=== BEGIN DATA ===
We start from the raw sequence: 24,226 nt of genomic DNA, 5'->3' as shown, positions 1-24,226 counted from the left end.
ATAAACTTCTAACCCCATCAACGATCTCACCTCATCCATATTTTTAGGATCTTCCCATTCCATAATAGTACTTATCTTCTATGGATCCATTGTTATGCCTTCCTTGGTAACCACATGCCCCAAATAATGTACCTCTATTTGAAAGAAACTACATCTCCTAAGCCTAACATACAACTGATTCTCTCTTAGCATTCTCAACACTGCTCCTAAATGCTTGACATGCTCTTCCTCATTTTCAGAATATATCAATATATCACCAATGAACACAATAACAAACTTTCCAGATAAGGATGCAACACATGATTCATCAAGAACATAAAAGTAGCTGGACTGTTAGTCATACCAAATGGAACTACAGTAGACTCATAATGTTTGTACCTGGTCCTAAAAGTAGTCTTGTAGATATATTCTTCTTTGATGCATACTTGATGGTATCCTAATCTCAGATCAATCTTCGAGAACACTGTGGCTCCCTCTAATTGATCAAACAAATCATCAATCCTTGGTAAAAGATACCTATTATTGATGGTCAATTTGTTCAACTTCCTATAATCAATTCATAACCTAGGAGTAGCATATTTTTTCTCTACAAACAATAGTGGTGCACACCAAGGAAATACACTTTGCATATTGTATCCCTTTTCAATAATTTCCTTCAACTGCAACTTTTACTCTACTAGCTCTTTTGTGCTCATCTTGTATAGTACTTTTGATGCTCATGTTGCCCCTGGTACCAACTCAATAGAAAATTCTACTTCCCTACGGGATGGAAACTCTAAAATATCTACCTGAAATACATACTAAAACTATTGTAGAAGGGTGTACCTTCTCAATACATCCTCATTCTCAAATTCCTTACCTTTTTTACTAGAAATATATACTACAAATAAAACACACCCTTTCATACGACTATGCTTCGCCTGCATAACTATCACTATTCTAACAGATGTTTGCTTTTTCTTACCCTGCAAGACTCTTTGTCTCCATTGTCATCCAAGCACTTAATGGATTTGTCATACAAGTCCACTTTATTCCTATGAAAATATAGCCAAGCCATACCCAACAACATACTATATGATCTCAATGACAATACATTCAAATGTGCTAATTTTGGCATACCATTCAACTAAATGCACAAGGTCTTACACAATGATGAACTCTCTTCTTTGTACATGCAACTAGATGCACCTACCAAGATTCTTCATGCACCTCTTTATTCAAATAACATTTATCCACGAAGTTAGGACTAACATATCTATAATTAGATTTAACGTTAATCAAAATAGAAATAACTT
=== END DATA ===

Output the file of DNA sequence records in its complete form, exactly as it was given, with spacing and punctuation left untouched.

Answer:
We start from the raw sequence: 24,226 nt of genomic DNA, 5'->3' as shown, positions 1-24,226 counted from the left end.
ATAAACTTCTAACCCCATCAACGATCTCACCTCATCCATATTTTTAGGATCTTCCCATTCCATAATAGTACTTATCTTCTATGGATCCATTGTTATGCCTTCCTTGGTAACCACATGCCCCAAATAATGTACCTCTATTTGAAAGAAACTACATCTCCTAAGCCTAACATACAACTGATTCTCTCTTAGCATTCTCAACACTGCTCCTAAATGCTTGACATGCTCTTCCTCATTTTCAGAATATATCAATATATCACCAATGAACACAATAACAAACTTTCCAGATAAGGATGCAACACATGATTCATCAAGAACATAAAAGTAGCTGGACTGTTAGTCATACCAAATGGAACTACAGTAGACTCATAATGTTTGTACCTGGTCCTAAAAGTAGTCTTGTAGATATATTCTTCTTTGATGCATACTTGATGGTATCCTAATCTCAGATCAATCTTCGAGAACACTGTGGCTCCCTCTAATTGATCAAACAAATCATCAATCCTTGGTAAAAGATACCTATTATTGATGGTCAATTTGTTCAACTTCCTATAATCAATTCATAACCTAGGAGTAGCATATTTTTTCTCTACAAACAATAGTGGTGCACACCAAGGAAATACACTTTGCATATTGTATCCCTTTTCAATAATTTCCTTCAACTGCAACTTTTACTCTACTAGCTCTTTTGTGCTCATCTTGTATAGTACTTTTGATGCTCATGTTGCCCCTGGTACCAACTCAATAGAAAATTCTACTTCCCTACGGGATGGAAACTCTAAAATATCTACCTGAAATACATACTAAAACTATTGTAGAAGGGTGTACCTTCTCAATACATCCTCATTCTCAAATTCCTTACCTTTTTTACTAGAAATATATACTACAAATAAAACACACCCTTTCATACGACTATGCTTCGCCTGCATAACTATCACTATTCTAACAGATGTTTGCTTTTTCTTACCCTGCAAGACTCTTTGTCTCCATTGTCATCCAAGCACTTAATGGATTTGTCATACAAGTCCACTTTATTCCTATGAAAATATAGCCAAGCCATACCCAACAACATACTATATGATCTCAATGACAATACATTCAAATGTGCTAATTTTGGCATACCATTCAACTAAATGCACAAGGTCTTACACAATGATGAACTCTCTTCTTTGTACATGCAACTAGATGCACCTACCAAGATTCTTCATGCACCTCTTTATTCAAATAACATTTATCCACGAAGTTAGGACTAACATATCTATAATTAGATTTAACGTTAATCAAAATAGAAATAACTT